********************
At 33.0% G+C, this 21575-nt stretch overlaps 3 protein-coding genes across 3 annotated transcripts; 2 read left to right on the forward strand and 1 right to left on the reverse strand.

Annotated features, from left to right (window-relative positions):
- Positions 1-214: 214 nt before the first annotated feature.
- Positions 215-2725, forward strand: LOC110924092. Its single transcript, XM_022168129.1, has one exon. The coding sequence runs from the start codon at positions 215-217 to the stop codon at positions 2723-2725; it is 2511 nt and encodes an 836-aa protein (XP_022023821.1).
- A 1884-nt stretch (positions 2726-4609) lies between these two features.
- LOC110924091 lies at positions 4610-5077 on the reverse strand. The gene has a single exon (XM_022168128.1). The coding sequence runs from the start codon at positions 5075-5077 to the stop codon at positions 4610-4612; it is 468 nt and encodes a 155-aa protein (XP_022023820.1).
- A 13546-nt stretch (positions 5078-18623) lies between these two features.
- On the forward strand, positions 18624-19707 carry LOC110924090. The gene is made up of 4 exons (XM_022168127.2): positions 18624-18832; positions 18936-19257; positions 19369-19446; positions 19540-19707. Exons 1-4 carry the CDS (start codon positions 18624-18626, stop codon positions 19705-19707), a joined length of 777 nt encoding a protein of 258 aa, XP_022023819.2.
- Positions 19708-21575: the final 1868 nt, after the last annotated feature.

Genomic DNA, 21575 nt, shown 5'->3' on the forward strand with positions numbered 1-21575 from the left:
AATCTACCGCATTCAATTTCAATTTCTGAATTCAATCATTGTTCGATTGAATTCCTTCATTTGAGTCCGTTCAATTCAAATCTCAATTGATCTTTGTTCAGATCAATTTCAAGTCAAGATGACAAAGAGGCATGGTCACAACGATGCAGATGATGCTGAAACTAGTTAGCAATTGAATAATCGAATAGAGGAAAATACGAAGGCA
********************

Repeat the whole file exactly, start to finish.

At 33.0% G+C, this 21575-nt stretch overlaps 3 protein-coding genes across 3 annotated transcripts; 2 read left to right on the forward strand and 1 right to left on the reverse strand.

Annotated features, from left to right (window-relative positions):
- Positions 1-214: 214 nt before the first annotated feature.
- Positions 215-2725, forward strand: LOC110924092. Its single transcript, XM_022168129.1, has one exon. The coding sequence runs from the start codon at positions 215-217 to the stop codon at positions 2723-2725; it is 2511 nt and encodes an 836-aa protein (XP_022023821.1).
- A 1884-nt stretch (positions 2726-4609) lies between these two features.
- LOC110924091 lies at positions 4610-5077 on the reverse strand. The gene has a single exon (XM_022168128.1). The coding sequence runs from the start codon at positions 5075-5077 to the stop codon at positions 4610-4612; it is 468 nt and encodes a 155-aa protein (XP_022023820.1).
- A 13546-nt stretch (positions 5078-18623) lies between these two features.
- On the forward strand, positions 18624-19707 carry LOC110924090. The gene is made up of 4 exons (XM_022168127.2): positions 18624-18832; positions 18936-19257; positions 19369-19446; positions 19540-19707. Exons 1-4 carry the CDS (start codon positions 18624-18626, stop codon positions 19705-19707), a joined length of 777 nt encoding a protein of 258 aa, XP_022023819.2.
- Positions 19708-21575: the final 1868 nt, after the last annotated feature.

Genomic DNA, 21575 nt, shown 5'->3' on the forward strand with positions numbered 1-21575 from the left:
AATCTACCGCATTCAATTTCAATTTCTGAATTCAATCATTGTTCGATTGAATTCCTTCATTTGAGTCCGTTCAATTCAAATCTCAATTGATCTTTGTTCAGATCAATTTCAAGTCAAGATGACAAAGAGGCATGGTCACAACGATGCAGATGATGCTGAAACTAGTTAGCAATTGAATAATCGAATAGAGGAAAATACGAAGGCA